There are many medical conditions that can present as a mass in the scrotum. These include but are not limited to hernia, hydrocoele (an acummulation of fluid in the tissue layers that encircle the testicle), benign cyst, infection, varicoele, and the most feared testicular cancer. From your description of physical findings, it sounds like this mass may be a varicocoele.
A varicoele is a dilation of the pampiniform plexus, which is made up of the veins that drain the testicle. Approximately 16% of adolescent boys have a varicocoele, with the same figure found in the normal adult population. Varicocoeles often occur on one side, and usually on the left. Straining, lifting, or standing may enlarge a varicocoele and cause pain. Fertility can be afftected by a varicocoele due to the elevated intrascrotal temperature that results from pooling of warmer blood in the dilated veins. Sometimes, a left varicocoele can be a sign of kidney cancer . This is because the kidney tumor may extend into the left renal vein and block venous return from the left pampiniform plexus.
In regards to your childhood hernia, a hernia does not increase your risk of developing testicular cancer.. However, a hernia can be found in association with an undescended testicle. If you have an undescended testicle, i.e., a testicle that does not descend down into the scrotum at birth or shortly after birth and in which case would require hormonal or surgical placement of the testes into the scrotum, there is an increased risk of developing testicular cancer later on in life. However, in the absence of a complete history and physical exam, I cannot provide a definitive diagnose for you.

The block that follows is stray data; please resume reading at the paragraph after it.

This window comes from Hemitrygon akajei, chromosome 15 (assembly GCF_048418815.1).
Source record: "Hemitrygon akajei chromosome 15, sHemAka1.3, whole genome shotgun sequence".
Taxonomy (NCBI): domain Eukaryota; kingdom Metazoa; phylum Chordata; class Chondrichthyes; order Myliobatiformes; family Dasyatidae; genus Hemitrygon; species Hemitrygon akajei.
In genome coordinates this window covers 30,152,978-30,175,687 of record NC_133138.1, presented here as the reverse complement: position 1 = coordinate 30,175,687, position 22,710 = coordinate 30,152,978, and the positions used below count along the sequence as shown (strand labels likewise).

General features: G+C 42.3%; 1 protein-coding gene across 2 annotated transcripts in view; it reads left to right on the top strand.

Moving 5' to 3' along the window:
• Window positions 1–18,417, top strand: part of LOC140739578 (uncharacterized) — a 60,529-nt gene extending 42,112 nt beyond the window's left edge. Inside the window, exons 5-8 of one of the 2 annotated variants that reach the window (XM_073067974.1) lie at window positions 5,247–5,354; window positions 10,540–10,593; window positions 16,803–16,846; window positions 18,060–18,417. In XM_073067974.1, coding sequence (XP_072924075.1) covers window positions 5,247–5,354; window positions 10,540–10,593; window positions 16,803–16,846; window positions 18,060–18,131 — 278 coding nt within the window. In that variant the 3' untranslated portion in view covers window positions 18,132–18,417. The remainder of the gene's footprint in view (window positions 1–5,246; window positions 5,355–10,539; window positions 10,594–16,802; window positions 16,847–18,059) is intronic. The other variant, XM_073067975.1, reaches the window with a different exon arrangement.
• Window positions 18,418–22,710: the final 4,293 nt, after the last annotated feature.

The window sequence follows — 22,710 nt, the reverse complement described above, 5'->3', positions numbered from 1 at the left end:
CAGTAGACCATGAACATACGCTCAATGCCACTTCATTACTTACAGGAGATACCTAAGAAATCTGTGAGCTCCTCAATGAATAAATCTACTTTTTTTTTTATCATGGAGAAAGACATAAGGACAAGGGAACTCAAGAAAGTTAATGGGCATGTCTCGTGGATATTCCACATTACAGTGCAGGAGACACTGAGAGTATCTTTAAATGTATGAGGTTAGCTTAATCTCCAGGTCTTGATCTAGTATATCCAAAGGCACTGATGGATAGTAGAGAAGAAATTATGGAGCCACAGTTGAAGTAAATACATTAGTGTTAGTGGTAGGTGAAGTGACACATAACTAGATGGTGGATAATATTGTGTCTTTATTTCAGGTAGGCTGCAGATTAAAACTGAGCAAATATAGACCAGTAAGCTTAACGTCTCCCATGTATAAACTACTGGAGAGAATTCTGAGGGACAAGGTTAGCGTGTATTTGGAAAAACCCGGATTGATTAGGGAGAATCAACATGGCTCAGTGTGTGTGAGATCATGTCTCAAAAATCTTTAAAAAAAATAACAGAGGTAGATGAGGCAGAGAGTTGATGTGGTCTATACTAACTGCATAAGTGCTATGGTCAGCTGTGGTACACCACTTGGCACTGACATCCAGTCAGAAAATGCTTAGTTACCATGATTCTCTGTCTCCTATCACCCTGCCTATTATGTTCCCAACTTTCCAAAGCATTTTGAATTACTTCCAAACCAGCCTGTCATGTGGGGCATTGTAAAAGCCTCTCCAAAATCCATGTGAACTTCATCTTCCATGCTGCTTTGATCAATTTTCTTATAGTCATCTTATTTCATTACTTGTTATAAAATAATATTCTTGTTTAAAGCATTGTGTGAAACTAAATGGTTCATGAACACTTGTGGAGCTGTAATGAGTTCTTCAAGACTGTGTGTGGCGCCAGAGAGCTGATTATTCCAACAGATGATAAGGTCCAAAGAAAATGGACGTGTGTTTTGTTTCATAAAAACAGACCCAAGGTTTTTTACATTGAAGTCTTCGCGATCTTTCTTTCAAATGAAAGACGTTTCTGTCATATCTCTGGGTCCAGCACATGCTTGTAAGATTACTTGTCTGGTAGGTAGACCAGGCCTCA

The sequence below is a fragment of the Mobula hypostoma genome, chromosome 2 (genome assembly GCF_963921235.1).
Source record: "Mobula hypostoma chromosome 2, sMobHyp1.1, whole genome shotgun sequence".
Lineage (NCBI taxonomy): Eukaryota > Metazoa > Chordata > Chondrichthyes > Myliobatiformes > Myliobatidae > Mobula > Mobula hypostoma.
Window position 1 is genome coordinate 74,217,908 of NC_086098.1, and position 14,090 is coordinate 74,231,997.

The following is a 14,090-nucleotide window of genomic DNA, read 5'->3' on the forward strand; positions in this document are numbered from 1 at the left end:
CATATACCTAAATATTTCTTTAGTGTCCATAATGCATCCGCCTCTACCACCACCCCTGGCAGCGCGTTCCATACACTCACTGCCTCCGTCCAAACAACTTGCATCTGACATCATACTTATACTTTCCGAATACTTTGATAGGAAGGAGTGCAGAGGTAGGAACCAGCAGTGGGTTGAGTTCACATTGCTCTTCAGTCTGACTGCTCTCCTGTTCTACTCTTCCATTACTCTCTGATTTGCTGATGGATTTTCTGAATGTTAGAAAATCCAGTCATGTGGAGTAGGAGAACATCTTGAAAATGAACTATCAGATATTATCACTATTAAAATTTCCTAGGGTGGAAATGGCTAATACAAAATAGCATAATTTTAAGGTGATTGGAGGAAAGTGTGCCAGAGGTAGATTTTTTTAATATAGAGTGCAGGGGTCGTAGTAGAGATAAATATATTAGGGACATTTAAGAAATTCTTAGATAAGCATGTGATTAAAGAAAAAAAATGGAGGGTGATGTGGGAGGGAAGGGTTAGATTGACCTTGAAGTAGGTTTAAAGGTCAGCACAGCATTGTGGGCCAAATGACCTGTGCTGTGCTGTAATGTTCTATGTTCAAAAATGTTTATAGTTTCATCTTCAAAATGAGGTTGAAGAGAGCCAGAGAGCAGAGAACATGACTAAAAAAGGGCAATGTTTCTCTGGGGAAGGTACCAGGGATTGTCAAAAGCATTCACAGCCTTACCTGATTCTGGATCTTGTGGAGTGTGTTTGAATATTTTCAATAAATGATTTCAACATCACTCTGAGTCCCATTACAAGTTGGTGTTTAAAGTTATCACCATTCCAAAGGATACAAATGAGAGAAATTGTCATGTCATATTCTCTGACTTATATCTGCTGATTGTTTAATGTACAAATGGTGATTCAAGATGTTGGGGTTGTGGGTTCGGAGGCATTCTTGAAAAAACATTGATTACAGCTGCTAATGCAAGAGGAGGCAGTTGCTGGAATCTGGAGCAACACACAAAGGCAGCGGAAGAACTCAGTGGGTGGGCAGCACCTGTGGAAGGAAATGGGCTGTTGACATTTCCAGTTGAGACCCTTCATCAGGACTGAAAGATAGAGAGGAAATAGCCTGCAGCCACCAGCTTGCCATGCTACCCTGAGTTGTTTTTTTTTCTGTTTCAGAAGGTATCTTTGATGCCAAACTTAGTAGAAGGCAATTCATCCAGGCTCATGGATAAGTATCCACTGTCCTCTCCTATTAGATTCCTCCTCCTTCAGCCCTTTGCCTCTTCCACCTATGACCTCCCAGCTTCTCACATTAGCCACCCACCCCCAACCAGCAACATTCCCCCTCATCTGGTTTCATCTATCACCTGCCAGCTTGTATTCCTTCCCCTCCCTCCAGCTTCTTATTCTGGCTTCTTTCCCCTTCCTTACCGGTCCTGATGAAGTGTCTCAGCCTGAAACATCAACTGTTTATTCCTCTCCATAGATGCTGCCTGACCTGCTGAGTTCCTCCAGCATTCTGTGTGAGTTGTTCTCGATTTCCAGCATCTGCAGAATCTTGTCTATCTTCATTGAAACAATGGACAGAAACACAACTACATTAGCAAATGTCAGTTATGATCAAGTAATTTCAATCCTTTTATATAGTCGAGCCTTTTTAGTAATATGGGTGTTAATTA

This information is provided for general medical education purposes only. Please consult your physician for diagnostic and treatment options pertaining to your specific medical condition. More individualized care is available at the Henry Ford Hospital and its satellites (1 800 653 6568).
The Content on this Site is presented in a summary fashion, and is intended to be used for educational and entertainment purposes only. It is not intended to be and should not be interpreted as medical advice or a diagnosis of any health or fitness problem, condition or disease; or a recommendation for a specific test, doctor, care provider, procedure, treatment plan, product, or course of action. MedHelp is not a medical or healthcare provider and your use of this Site does not create a doctor / patient relationship. We disclaim all responsibility for the professional qualifications and licensing of, and services provided by, any physician or other health providers posting on or otherwise referred to on this Site and/or any Third Party Site. Never disregard the medical advice of your physician or health professional, or delay in seeking such advice, because of something you read on this Site. We offer this Site AS IS and without any warranties. By using this Site you agree to the following Terms and Conditions. If you think you may have a medical emergency, call your physician or 911 immediately.